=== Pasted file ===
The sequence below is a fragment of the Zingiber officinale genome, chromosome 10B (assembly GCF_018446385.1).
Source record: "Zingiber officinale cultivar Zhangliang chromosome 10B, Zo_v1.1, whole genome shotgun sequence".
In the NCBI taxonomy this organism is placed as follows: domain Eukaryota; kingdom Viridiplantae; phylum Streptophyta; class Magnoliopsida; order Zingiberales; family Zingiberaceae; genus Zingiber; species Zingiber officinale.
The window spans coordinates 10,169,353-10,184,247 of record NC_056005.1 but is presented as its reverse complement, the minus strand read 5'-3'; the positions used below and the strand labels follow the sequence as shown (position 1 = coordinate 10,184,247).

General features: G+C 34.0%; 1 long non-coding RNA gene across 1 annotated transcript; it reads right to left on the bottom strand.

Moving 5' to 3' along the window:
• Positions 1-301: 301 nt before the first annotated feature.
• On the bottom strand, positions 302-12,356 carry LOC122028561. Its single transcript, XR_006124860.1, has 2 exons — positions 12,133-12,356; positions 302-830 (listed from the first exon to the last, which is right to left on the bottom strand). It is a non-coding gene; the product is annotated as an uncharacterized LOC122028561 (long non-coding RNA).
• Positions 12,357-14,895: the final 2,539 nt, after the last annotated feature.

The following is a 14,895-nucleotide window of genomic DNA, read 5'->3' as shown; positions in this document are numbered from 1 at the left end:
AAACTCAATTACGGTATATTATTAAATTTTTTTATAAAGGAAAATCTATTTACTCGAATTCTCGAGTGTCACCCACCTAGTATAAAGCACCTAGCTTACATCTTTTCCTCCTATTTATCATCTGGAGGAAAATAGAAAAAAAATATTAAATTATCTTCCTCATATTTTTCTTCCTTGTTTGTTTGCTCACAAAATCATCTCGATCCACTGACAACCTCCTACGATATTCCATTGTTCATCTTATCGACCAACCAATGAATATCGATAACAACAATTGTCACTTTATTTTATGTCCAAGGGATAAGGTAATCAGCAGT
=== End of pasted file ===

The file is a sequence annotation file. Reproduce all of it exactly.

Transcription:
The sequence below is a fragment of the Zingiber officinale genome, chromosome 10B (assembly GCF_018446385.1).
Source record: "Zingiber officinale cultivar Zhangliang chromosome 10B, Zo_v1.1, whole genome shotgun sequence".
In the NCBI taxonomy this organism is placed as follows: domain Eukaryota; kingdom Viridiplantae; phylum Streptophyta; class Magnoliopsida; order Zingiberales; family Zingiberaceae; genus Zingiber; species Zingiber officinale.
The window spans coordinates 10,169,353-10,184,247 of record NC_056005.1 but is presented as its reverse complement, the minus strand read 5'-3'; the positions used below and the strand labels follow the sequence as shown (position 1 = coordinate 10,184,247).

General features: G+C 34.0%; 1 long non-coding RNA gene across 1 annotated transcript; it reads right to left on the bottom strand.

Moving 5' to 3' along the window:
• Positions 1-301: 301 nt before the first annotated feature.
• On the bottom strand, positions 302-12,356 carry LOC122028561. Its single transcript, XR_006124860.1, has 2 exons — positions 12,133-12,356; positions 302-830 (listed from the first exon to the last, which is right to left on the bottom strand). It is a non-coding gene; the product is annotated as an uncharacterized LOC122028561 (long non-coding RNA).
• Positions 12,357-14,895: the final 2,539 nt, after the last annotated feature.

The following is a 14,895-nucleotide window of genomic DNA, read 5'->3' as shown; positions in this document are numbered from 1 at the left end:
AAACTCAATTACGGTATATTATTAAATTTTTTTATAAAGGAAAATCTATTTACTCGAATTCTCGAGTGTCACCCACCTAGTATAAAGCACCTAGCTTACATCTTTTCCTCCTATTTATCATCTGGAGGAAAATAGAAAAAAAATATTAAATTATCTTCCTCATATTTTTCTTCCTTGTTTGTTTGCTCACAAAATCATCTCGATCCACTGACAACCTCCTACGATATTCCATTGTTCATCTTATCGACCAACCAATGAATATCGATAACAACAATTGTCACTTTATTTTATGTCCAAGGGATAAGGTAATCAGCAGT